Further, Mayor Adams committed to accelerating the city’s job growth to reach 5 million total jobs by 2025 — more than a year ahead of projections. The administration will accomplish this goal by building future-focused industries, such as those in the green economy, from the ground up to create accessible career pathways. In the coming weeks, Mayor Adams, New York City Economic Development Corporation (NYCEDC) President and CEO Andrew Kimball, and others will unveil the administration’s “Green Economy Action Plan” to detail how the city will harness the economic potential of reducing emissions and building a more sustainable city to help support 400,000 green economy jobs alone in New York City by 2040. As a foundation for this work, NYCEDC will invest $100 million to create the “Climate Innovation Hub” at the Brooklyn Army Terminal. This new hub will serve as a home for clean tech innovation and manufacturing, encourage climate innovation startups, and operate as a new convergence in the city’s broader “Harbor of the Future” initiative, which includes emerging innovation centers at the Hunts Point Produce MarketGovernors Island, the Brooklyn Navy Yard, the Science Park and Research Campus (SPARC) in Kips Bay, and the North Shore of Staten Island. The Harbor of the Future will create approximately 53,000 temporary and permanent jobs and $95 billion in economic impact.

Additionally, building on the work the administration has done to create an economy that leaves no New Yorkers behind, the city will release “Women Forward NYC­­,” an approximately $40 million action plan to make New York City a better place for women to live, work, and thrive. The plan will include funding to build pipelines toward higher wages in in-demand career pathways, improve financial literacy and access to financial resources, and dismantle barriers to work and education. Women Forward NYC will also address sexual, chronic, and reproductive health; reduce Black and Brown maternal mortality rates; improve access to comprehensive medical treatment; and enhance mental health education and outreach. Lastly, the plan will increase initiatives that reduce violence toward women, particularly LGBTQ+ women, nonbinary New Yorkers, and women of color; expand interventions to prevent domestic violence and support survivors; and provide a continuum of services for low-income families to keep them in their homes or accelerate their exit from shelter and back into their communities.

Finally, building on Mayor Adams’ announcement earlier this week that the city will invest $18 million to purchase and forgive more than $2 billion in medical debt held by approximately 500,000 working-class New Yorkers, the city will embed additional financial counselors in New York City hospitals — helping New Yorkers in need understand the options available to them to avoid medical debt in the first place and stop the vicious cycle of excessive medical debt before it begins.

In 2023, under the leadership of New York City Department of Housing Preservation and Development (HPD) Commissioner Adolfo Carrión Jr. and New York City Housing Development Corporation (HDC) President Eric Enderlin, the city’s housing agencies financed more than 27,000 affordable homes — fueled by the creation of more new affordable homes (a record), more housing for those who formerly experienced homelessness (a record), and more supportive housing than any year in the city’s history (a record). Through partnerships across HPD, HDC, the New York City Department of Social Services led by Commissioner Molly Wasow Park, and the New York City Department of City Planning led by Director Dan Garodnick, the Adams administration also connected a record number of families and formerly homeless individuals to affordable housing in 2023, advanced historic projects like the transformation of Willets Point — the city’s largest 100-percent affordable housing project in 40 years — and proposed the most pro-housing changes in the history of the city’s zoning code through Mayor Adams’ “City of Yes for Housing Opportunity” plan.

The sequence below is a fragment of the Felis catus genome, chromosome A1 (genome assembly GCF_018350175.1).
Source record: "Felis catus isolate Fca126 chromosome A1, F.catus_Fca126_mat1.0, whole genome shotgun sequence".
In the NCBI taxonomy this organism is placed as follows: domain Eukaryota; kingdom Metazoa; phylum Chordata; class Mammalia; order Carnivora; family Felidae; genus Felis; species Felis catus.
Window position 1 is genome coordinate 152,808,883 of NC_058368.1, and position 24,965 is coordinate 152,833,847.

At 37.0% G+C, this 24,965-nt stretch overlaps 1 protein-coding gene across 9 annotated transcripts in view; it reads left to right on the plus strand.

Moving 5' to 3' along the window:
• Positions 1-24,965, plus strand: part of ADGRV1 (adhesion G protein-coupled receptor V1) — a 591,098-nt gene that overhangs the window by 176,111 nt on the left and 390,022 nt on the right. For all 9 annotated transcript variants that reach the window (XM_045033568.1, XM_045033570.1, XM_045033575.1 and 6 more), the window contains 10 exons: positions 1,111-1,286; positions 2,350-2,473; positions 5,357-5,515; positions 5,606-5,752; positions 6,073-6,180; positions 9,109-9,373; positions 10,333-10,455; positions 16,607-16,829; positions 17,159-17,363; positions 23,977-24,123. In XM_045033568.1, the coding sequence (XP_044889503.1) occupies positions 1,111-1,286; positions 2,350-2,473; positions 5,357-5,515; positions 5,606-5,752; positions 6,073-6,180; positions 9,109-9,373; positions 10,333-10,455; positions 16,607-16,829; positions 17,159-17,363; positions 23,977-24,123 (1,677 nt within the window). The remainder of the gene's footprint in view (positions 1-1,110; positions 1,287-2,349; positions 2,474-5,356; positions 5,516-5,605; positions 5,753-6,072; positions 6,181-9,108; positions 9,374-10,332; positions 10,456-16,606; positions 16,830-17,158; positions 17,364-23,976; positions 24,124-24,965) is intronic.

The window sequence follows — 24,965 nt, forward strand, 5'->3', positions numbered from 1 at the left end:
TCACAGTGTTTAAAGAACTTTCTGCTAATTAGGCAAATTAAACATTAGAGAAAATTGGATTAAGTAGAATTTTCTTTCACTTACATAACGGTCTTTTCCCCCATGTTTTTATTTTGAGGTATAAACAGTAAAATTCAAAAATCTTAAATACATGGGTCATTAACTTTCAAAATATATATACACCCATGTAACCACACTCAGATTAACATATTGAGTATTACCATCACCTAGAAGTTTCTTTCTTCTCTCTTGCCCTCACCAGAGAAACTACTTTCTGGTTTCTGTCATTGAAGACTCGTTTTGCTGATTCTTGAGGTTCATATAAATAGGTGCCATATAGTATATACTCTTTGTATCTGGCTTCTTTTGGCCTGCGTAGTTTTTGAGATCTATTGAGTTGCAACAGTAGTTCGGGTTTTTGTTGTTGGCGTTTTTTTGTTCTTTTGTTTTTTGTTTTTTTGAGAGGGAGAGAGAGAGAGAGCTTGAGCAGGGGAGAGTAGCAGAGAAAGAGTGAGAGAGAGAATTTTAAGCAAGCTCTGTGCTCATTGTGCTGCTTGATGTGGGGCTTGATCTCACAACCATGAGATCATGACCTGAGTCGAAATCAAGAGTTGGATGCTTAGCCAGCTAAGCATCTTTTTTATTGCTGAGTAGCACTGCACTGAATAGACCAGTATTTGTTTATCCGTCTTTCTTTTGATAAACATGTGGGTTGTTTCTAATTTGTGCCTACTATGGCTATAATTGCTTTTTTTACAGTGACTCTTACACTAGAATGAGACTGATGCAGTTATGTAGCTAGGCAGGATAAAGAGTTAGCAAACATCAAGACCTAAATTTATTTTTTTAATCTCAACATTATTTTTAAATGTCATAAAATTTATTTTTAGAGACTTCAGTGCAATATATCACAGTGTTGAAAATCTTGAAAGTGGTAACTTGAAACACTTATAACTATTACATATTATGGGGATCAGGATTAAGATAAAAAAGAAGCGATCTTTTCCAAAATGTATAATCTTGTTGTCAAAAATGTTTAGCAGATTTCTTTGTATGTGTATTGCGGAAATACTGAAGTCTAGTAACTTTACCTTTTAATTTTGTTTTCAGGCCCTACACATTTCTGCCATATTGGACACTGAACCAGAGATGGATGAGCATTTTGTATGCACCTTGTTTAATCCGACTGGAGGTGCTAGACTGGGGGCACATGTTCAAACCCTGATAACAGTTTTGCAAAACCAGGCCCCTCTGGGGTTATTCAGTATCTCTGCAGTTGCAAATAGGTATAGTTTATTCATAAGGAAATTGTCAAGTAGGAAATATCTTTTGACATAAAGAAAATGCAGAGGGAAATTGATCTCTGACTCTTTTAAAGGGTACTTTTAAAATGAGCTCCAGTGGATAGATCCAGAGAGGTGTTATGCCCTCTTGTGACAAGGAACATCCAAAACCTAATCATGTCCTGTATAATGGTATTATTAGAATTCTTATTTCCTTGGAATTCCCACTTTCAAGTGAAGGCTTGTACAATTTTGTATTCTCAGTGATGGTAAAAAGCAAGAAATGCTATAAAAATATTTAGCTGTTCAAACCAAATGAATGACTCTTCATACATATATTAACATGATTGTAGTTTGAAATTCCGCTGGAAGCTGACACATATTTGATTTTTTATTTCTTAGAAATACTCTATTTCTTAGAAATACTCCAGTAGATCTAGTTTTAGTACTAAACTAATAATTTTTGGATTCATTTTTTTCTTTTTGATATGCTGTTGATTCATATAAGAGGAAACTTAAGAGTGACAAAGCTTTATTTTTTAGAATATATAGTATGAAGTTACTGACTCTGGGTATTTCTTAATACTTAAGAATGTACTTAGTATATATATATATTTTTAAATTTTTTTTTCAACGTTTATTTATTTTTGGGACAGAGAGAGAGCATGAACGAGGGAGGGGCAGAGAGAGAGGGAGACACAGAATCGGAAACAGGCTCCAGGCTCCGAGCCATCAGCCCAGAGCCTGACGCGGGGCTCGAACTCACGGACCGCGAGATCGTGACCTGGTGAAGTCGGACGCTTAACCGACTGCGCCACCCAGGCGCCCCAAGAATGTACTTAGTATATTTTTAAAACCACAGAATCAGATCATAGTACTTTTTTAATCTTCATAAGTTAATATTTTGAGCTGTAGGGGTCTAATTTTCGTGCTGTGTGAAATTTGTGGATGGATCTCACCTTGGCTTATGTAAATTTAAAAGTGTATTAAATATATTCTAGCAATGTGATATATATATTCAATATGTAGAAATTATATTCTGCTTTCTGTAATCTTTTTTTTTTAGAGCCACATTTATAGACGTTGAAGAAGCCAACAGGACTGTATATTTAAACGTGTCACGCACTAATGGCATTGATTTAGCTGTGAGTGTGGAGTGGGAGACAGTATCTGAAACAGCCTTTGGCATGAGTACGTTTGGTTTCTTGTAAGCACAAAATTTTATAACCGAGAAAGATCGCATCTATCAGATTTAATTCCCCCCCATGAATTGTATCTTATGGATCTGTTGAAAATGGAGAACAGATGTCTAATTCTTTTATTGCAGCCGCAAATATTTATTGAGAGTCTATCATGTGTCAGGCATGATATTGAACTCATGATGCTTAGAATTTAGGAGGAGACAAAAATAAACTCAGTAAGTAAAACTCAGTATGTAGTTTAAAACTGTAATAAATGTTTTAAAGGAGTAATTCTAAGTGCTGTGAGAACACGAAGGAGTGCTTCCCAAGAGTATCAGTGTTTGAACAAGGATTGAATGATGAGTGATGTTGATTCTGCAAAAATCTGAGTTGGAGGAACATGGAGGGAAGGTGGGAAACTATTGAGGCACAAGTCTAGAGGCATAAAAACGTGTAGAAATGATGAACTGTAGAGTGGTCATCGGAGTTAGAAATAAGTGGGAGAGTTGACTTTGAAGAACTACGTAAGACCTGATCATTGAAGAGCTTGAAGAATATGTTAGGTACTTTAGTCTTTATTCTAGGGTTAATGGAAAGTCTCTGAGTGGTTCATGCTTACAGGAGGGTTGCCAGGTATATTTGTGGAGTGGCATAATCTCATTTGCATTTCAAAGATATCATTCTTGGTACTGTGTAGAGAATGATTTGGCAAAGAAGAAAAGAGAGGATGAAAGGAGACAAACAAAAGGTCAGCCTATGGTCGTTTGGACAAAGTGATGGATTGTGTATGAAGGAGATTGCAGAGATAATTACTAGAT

While the Adams administration continues to advocate for state lawmakers to create a new tax incentive for affordable housing, a pathway to make basement and cellar apartments safe and legal, a tax incentive to convert underused offices into affordable homes, and the lifting of a cap on density for new construction, it will also double down on its efforts to combat the housing crisis at the local level. Today, Mayor Adams launched “24 in 24,” a plan to advance 24 affordable housing projects on public sites in 2024 that will ultimately create or preserve over 12,000 units of housing through partnerships across HPD, NYCEDC, and the New York City Housing Authority (NYCHA), among other agencies.

Additionally, to help New Yorkers stay in their homes, the Adams administration will create a Tenant Protection Cabinet, bringing together more than a dozen agencies and mayoral offices focused on supporting tenants. Similar to the administration’s Cabinet for Older New Yorkers, the Tenant Protection Cabinet will allow city agencies to seek coordination and efficiency across departments, leverage resources, and shape current and future services to better protect tenants and keep New Yorkers in their homes. To support New Yorkers at risk of being displaced from their homes in all five boroughs, the administration will also expand the Homeowner Help Desk, which will reach an estimated 160,000 New Yorkers through outreach and events, one-on-one assistance, and stabilization. Finally, for the first time in 15 years, the administration will reopen the NYCHA Section 8 voucher waitlist later this year, aiming to issue 1,000 vouchers per month.